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Hip Roof Framing

cut, rafter, blade, tongue, common and length

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HIP ROOF FRAMING We have already referred to the great variety of problems—many of them of considerable com plexity, depending on the greater or less com plexity of the kind of roof selected for the struc ture—that arise when the carpenter is con fronted with the problem of putting on the roof. These problems will vary with the number of hips and valleys, the pitch, length of run, etc., but the fundamental principles involved in their solution are not many; and a familiarity on the part of the carpenter with the steel square will enable him to solve them all.

A Formula in Figures.

We first lay off com mon rafter, which has been previously explained; but deeming it necessary to give a formula in figures to avoid making a plan, we take one third pitch. This pitch is one-third the width of building, to point of rafter from wall plate or base. For example, always use 8, which is one third of 24, on tongues for altitude; 12, one-half the width of 24, on blade for base. This cuts common rafter. Next is the hip-rafter. It must be understood that the diagonal of 12 and 12 is 17 in framing, and the hip is the diagonal of a square added to the rise of roof; therefore we take 8 on tongue and 17 on blade; run the same number of times as common rafter, these figures also give the seat and plumb cut of the hip. To cut jack rafters, divide the number of openings, for common rafter. Suppose we have five jacks, with six openings, our common rafter is 12 feet long, each jack would be two feet shorter. First 10 feet, second 8 feet, third 6 feet, and so on. The plumb cut is the same as for the cut of com mon rafter; seat cut also the same as for the com mon rafter. To cut miter to fit hip. Take half the width of building on tongue and length of common rafter on blade; blade gives cut, or the same result may be found by taking the diagonal of 12 and 8, which is 14 7-16, then take 12 on tongue, 14 7-16 on blade; blade gives cut.

Side Cut of the Hip.—In connection with the hip there must be another cut considered, called the side cut of the hip, though the angle to obtain this cut is across the top or back of the rafter. Were there no slope to the roof, this

angle where it meets the ridge pole would be an angle of 45 degrees, but when a slope is given this angle becomes more acute. The rule is, take the length of the hip on the blade and its run on the tongue, the blade gives the cut or take 17 on the tongue and 18i on the blade, blade gives the cut as shown in Fig. 41.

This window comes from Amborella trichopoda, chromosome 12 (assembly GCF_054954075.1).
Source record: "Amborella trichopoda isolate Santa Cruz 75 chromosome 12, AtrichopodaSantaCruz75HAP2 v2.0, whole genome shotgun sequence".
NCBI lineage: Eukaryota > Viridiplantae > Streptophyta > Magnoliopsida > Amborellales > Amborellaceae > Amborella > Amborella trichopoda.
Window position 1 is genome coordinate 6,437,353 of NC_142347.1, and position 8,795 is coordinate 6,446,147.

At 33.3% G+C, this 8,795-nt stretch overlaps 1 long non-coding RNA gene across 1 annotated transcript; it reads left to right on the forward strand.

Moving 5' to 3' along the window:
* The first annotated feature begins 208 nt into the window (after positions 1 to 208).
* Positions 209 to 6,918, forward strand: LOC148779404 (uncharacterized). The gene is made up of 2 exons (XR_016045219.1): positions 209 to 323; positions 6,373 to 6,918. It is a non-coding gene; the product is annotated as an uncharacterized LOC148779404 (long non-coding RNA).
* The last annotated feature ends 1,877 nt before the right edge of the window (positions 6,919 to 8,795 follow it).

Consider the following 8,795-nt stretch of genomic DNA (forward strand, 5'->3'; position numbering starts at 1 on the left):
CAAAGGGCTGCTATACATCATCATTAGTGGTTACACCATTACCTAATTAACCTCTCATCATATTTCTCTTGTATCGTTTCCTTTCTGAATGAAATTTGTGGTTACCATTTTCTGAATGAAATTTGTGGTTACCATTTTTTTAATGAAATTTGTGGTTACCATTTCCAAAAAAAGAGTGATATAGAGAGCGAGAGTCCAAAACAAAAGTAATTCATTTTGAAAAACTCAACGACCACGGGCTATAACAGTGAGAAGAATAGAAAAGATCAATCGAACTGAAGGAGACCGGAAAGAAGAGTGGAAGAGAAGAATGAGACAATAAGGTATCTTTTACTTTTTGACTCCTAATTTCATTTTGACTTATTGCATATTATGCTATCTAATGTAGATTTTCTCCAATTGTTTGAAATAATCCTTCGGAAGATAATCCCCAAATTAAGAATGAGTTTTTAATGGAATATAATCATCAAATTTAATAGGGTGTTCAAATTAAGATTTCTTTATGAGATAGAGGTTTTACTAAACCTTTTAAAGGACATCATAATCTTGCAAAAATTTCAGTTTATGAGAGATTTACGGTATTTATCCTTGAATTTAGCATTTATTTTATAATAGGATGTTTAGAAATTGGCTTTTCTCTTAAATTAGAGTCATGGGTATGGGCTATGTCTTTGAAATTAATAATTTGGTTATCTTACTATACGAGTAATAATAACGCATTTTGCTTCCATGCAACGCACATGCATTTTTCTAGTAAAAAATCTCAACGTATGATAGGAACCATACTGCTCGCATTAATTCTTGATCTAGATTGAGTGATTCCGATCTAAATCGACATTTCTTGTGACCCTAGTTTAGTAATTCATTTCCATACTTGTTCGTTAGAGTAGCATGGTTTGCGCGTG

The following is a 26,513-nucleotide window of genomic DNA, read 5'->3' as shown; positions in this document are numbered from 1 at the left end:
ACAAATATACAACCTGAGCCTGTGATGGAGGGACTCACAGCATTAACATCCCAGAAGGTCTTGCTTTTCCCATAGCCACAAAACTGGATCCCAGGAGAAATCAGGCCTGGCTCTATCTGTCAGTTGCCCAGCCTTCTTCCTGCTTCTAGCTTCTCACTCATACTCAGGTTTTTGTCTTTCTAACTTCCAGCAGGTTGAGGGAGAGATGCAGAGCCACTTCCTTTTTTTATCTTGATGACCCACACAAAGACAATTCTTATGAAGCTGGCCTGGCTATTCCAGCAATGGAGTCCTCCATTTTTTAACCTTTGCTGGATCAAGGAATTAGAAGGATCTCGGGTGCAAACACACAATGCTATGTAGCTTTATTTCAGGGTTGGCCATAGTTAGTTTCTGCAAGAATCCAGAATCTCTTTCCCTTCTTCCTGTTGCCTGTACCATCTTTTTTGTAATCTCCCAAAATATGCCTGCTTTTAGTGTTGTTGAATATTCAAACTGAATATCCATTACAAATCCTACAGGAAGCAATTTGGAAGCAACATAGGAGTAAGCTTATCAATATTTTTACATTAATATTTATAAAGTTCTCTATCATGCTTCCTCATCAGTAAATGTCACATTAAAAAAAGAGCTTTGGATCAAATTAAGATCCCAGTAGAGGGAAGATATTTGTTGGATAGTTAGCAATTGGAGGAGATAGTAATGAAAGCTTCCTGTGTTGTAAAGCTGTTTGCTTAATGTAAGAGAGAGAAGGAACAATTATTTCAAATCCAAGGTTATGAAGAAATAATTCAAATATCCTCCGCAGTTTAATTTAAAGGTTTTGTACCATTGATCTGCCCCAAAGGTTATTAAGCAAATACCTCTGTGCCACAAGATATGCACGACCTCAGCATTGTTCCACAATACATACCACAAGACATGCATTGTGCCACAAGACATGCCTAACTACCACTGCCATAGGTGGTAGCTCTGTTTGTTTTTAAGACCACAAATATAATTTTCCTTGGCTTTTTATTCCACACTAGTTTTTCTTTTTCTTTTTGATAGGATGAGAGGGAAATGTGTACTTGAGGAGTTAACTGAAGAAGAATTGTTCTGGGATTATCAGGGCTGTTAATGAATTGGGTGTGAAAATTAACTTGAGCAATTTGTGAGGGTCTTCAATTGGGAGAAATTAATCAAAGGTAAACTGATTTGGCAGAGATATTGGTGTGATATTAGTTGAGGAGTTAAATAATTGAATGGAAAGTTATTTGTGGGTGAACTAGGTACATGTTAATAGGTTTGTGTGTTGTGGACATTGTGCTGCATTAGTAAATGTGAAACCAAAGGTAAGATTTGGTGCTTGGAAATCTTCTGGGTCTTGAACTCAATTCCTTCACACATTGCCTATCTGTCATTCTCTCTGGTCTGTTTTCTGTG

Hip Roof Framing

Beveling of Hip Rafter.—The hip-rafter should be beveled so as to be in plane of the common rafter; height of hip on tongue, length of hip on blade; tongue gives bevel, or we take 8 on tongue, 18-1 on blade; tongue gives bevel, as shown in Fig. 42. These figures will cover all cuts in putting on cornice and sheathing.

To Cut Bed Moulds For Gable to

fit under cornice; take half the width of the building on tongue, length of common rafter on blade; blade gives cut; machine mouldings will not member, but this gives a solid joint; and to member prop erly it is necessary to make the mouldings by hand, the diagonal plumb cut differences.

To Cut Planceer, to Run Up Valley: Take height of the common rafter on tongue, length of rafter on blade; tongue gives the miter cut. The side cut takes the length of common rafter on blade, and run on tongue; tongue gives cut.

These figures give the cuts regardless of width of building.

Fig. 43 applies to backing of hips where the corner is at right angles and the pitches are the same. At the angle D will be seen the inter section of the sides of the angle rafter with the sides of the plan.

With one point of the compasses at D, de scribe the curve from the line as shown. Tan gential to the curve draw the dotted line, cutting All, then draw a line parallel to A B, the pitch of the hip. The bevel will be found at C, which is a section of the hip-rafter.

The Principles to Be Determined in a Hip Roof are eight, namely: 1st. Span or width of building to be roofed. 2d. Run of the building, which is / the span. 3d. The rise given the common rafter.

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